What to expect as children return to school

These are uncharted waters. No-one has ever planned for the wider opening of schools following a global pandemic with the reach and scale of COVID-19.

In addition to making arrangements for physical safety, staggered starts, bubbles and sanitisers and so on, we should also be preparing to support the emotional wellbeing of all members of the school community, without which learning becomes all but impossible. As a trainee teacher reminded me: Maslow before Bloom! Just as with physical safety, we all have a role to play in supporting the emotional wellbeing of ourselves, each other and our pupils.

What do we know about the children as they return from lockdown and the summer holidays? Some may initially struggle returning to routines and expectations, although most will be thrilled to see you and each other. Other children have flourished in lockdown, happy to virtually engage and avoid the hurly-burly of school.

Some will have suffered family bereavement, or the stress of serious illness. Others, including some staff, may have endured different losses: furlough, unemployment or isolation from others. Irrespective of the loss, some will be experiencing grief, and how young people respond to those feelings will differ in their behaviour, capacity to concentrate and responses to everyday frustrations.

Alarming numbers of children will have been trapped in loveless homes, suffering neglect or witnessing domestic violence. Some of these children, for whom school may be their only haven, have not been seen by professionals for almost 6 months.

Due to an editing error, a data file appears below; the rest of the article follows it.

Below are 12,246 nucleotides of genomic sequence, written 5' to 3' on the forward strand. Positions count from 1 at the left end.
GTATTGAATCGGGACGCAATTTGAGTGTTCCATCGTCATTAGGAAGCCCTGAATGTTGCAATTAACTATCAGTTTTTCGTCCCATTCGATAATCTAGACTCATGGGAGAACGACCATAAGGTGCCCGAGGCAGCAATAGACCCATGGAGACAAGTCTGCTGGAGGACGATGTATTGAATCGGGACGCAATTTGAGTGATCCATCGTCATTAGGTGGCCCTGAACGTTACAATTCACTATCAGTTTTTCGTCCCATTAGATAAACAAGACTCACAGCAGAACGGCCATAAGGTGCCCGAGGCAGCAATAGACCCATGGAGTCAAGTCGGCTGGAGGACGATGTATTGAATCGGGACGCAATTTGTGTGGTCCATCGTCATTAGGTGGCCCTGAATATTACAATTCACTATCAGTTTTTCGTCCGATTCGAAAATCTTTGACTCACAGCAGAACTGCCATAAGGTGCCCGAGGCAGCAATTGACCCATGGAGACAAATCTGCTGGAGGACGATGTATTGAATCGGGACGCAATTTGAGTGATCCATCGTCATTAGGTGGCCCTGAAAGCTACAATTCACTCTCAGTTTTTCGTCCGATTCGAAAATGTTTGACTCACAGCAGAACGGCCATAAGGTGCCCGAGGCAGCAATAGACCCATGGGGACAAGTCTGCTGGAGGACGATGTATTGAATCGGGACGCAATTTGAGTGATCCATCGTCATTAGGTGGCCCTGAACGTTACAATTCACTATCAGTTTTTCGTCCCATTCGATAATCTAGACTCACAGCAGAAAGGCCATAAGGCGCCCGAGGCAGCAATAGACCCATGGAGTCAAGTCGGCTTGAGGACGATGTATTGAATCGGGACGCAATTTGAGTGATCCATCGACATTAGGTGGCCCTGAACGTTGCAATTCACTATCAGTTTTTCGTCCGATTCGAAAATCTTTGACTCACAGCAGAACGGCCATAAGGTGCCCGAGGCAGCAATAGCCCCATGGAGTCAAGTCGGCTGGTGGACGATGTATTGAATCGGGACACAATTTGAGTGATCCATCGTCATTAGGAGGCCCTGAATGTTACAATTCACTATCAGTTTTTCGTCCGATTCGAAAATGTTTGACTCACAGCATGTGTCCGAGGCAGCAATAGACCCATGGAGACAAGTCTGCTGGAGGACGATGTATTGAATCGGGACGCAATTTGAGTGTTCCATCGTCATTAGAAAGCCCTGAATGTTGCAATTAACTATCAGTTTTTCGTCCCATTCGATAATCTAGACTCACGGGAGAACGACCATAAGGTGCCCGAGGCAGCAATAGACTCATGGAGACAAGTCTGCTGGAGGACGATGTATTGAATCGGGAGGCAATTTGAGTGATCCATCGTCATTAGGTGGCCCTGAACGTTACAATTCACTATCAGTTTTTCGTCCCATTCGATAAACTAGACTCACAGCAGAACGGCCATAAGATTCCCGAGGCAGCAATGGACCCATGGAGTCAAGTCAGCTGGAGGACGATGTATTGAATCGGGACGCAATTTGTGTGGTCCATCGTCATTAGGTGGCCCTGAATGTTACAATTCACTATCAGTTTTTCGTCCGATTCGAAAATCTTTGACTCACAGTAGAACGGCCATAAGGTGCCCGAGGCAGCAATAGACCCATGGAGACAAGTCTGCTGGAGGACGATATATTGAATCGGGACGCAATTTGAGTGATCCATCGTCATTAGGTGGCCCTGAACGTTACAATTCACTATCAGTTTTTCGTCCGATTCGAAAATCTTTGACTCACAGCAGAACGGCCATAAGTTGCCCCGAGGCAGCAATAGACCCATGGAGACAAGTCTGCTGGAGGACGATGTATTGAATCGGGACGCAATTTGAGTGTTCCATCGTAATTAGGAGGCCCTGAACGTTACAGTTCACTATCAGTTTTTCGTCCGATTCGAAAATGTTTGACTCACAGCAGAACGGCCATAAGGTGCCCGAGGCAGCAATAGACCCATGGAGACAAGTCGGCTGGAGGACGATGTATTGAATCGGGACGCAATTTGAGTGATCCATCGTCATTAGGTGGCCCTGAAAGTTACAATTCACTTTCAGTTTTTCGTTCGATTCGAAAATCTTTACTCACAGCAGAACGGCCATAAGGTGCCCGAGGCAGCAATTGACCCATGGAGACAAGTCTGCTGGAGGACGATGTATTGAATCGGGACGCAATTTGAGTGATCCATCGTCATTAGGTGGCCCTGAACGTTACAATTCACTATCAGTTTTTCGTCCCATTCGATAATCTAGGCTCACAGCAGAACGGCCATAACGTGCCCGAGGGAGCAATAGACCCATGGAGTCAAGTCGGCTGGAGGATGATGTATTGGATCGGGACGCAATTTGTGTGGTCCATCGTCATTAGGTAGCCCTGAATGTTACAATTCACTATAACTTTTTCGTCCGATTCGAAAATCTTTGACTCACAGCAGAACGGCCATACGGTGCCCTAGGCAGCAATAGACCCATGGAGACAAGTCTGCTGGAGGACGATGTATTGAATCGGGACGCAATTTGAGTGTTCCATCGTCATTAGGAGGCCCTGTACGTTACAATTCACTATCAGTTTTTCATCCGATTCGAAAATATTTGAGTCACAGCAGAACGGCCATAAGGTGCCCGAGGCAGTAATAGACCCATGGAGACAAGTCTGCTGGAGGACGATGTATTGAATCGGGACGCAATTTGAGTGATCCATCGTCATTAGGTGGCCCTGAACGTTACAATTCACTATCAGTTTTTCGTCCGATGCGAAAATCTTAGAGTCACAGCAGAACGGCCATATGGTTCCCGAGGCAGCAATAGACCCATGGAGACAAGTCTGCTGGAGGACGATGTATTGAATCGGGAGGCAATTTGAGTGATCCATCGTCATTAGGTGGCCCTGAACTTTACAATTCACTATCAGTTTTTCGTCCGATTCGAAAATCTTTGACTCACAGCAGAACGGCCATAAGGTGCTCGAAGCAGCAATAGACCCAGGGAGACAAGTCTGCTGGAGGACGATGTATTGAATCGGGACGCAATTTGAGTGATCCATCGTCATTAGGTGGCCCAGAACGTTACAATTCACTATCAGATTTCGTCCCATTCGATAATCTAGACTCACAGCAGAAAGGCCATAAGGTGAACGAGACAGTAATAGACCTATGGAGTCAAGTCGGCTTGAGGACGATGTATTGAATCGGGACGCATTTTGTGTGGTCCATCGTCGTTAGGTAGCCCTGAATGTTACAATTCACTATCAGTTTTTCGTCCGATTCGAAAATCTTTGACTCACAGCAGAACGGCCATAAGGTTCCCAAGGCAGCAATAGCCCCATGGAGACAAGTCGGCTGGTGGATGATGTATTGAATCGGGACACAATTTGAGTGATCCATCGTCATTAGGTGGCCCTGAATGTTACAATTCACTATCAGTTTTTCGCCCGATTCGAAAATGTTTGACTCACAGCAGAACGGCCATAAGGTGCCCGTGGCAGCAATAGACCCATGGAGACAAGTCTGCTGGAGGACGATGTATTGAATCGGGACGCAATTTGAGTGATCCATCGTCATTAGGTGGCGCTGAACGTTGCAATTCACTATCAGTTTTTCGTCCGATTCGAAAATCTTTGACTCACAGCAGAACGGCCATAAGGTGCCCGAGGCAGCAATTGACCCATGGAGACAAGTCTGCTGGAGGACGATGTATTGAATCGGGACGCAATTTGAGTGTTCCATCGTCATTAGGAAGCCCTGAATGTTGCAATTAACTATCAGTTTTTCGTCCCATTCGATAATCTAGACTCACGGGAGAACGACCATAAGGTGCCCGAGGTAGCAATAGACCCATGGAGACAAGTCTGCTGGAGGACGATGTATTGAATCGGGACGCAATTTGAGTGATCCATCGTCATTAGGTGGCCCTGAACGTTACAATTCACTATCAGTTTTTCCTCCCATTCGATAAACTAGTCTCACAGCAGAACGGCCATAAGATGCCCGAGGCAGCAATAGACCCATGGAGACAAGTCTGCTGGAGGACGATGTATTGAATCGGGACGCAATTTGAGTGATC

We know that the trauma of such adverse childhood experiences can affect learning, physical and emotional health for many years, but we also know that caring, compassionate, steadfast relationships with adults who care for them can ameliorate some of the worst effects. All pupils benefit from these approaches to help them find, or regain, a sense of security and educational purpose.

Some schools may need to refocus on safeguarding and enhance pastoral support: there will be a need for patience and kindness to ourselves and others. Responding with compassionate trauma-informed approaches will do no harm and help those most at risk.

The SWAN framework, described by Dr Pooky Knightsmith, might be a useful metaphor to help us through these turbulent waters. Every teacher will be familiar with the first part – being calm and serene on the outside even if we are scrabbling like fury underneath!

We know that for children to learn and flourish, they have to be sure that adults will keep them safe and emotionally regulated, which can only happen when adults are physically safe and emotionally calm. We can acknowledge our concerns, but becoming distressed will upset children, who are then more likely to be distracted, disruptive or emotionally dysregulated.

The S of Swan is about safety, for children and ourselves. Adults should do everything possible to avoid infection—washing hands regularly, wearing masks when appropriate and socially distancing whenever possible—and should model these behaviours for children.